lazwiringpi linker problem: Error Rasperry Uses VFP register arguments

The lazwiringpi wrapper has worked fine for me in the past, found here (you must be logged in to see the download).,17404.0.html

This wrapper allows you to accessing the Raspberry Pi wiringPi library which is written in C.

Granted, it has been over a year since I last used it, but as of today I can no longer link to this library. I get the errors:

/usr/bin/ld: error: raspberry uses VFP register arguments, ./wiringPi/wiringPi.o does not
/usr/bin/ld: failed to merge target specific data of file ./wiringPi/wiringPi.

After a few hours of stumbling around I managed to get it running by recompiling the underlying C wiringPi.c library.

It was a simple matter of cd’ing to the correct wiringPi directory and simply typing:

gcc -c wiringPi.c

This recompiles the C library and the new pascal code will correctly link to it. Recompiling is the best bet since it takes into account any other recent changes as well.

If you are unable to make recompilation work, I updated the original lazwiringPi archive with the wiringPi.o file that is linking properly for me here:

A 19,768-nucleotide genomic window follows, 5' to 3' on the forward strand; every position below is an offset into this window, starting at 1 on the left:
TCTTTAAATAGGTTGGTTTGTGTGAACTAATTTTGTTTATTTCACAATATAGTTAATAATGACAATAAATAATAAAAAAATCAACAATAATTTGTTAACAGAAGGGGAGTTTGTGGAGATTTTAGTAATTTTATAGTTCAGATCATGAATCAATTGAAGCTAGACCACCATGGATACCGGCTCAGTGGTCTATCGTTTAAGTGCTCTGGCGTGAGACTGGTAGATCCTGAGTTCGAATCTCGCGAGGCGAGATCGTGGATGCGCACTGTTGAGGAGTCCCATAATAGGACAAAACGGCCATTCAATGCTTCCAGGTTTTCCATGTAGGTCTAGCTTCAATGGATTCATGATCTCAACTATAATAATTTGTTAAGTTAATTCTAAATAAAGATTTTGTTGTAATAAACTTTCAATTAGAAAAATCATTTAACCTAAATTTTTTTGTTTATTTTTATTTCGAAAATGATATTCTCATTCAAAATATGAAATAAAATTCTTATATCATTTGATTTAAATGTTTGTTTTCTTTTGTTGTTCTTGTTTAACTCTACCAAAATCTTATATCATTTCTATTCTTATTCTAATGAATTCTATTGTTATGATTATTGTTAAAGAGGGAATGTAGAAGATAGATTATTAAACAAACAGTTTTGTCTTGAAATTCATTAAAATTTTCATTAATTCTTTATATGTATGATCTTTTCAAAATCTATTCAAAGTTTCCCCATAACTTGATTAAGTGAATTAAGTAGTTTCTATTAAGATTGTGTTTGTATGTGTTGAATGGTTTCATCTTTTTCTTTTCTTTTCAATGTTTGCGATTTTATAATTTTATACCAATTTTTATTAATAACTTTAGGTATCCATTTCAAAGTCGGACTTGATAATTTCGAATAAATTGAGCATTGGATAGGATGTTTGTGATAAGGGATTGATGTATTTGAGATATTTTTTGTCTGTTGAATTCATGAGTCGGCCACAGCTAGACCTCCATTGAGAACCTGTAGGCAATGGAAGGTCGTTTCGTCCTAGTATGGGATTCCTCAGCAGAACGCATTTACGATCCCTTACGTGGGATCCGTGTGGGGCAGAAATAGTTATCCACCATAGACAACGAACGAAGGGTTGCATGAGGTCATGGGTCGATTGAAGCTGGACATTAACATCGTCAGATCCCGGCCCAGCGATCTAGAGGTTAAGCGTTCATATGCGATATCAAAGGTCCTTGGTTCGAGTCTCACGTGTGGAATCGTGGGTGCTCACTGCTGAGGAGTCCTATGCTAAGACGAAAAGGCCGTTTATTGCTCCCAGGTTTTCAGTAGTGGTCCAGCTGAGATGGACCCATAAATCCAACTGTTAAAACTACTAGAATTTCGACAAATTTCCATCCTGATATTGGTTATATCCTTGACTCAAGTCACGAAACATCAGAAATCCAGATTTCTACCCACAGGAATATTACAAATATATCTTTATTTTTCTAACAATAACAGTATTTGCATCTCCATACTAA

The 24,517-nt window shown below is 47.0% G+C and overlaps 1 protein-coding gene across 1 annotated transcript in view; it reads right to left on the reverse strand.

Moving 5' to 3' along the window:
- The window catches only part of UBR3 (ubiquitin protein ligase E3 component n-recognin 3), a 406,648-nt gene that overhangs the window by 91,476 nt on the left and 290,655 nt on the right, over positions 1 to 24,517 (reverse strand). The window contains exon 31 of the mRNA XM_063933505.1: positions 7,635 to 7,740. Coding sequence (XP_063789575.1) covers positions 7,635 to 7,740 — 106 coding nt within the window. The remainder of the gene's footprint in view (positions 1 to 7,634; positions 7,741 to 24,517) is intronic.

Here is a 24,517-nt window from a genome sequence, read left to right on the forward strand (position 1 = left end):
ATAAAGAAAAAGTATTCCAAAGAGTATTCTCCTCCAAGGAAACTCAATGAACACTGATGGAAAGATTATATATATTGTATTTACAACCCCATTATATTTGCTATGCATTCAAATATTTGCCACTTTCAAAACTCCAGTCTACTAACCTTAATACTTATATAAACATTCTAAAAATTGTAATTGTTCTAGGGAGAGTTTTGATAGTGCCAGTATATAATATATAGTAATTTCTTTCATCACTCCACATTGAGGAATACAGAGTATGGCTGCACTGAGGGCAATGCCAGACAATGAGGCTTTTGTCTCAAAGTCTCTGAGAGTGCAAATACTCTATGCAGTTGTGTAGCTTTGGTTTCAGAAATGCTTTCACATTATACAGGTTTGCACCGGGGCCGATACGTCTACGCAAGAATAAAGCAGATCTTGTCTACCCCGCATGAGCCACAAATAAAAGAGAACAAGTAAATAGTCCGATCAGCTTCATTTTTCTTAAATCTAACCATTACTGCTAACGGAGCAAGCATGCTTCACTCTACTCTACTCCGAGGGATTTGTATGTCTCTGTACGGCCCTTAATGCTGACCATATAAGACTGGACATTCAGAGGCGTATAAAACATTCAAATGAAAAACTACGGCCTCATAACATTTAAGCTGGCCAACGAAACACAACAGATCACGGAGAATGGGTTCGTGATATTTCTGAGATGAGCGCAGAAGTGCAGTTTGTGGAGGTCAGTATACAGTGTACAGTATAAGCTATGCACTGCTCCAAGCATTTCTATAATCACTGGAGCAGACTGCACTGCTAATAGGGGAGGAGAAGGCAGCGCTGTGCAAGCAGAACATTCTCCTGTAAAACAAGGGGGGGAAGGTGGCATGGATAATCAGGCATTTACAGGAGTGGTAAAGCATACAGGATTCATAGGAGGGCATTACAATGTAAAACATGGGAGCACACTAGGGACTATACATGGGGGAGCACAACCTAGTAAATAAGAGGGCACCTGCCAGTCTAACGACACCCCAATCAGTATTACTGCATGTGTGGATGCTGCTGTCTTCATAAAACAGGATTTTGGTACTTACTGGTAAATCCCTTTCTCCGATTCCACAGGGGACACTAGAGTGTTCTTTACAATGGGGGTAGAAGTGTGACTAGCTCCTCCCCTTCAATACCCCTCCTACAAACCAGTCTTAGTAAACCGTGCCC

This entry was posted in c-lazarus, c-rpi and tagged . Bookmark the permalink.

8 Responses to lazwiringpi linker problem: Error Rasperry Uses VFP register arguments

  1. Pingback: Accessing Raspberry Pi GPIO using Lazarus/Free Pascal | Big Dan the Blogging Man

  2. Alzibiff says:

    Hello Big Dan.
    After many years of not programming anything and having just retired from full time work, I am s-l-o-w-l-y getting back to my roots – I started playing with electronics and then computer programming back in 1971.
    I am working on a project which requires a pretty front end application on a RPi to control five of the GPIO pins on the Pi and for this, have come to the conclusion that for me, FreePascal is the way to go. (Back in the day, I taught programming at a local college and we were one of the first to use Delphi, so I am familiar with aspect of the language although this was 20 years ago).
    I am treading carefully though – I am not familiar with any Linux stuff and therefore learning by following what I can find in the form of tutorials and installation instructions on the web.
    I have FP running on the latest version of the RPi (the one with the micro SD card) after following the superb instructions posted by Hans on his site. I have even remembered how to write a simple two button, one label, one edit box program which compiled without errors and ran as I expected it to.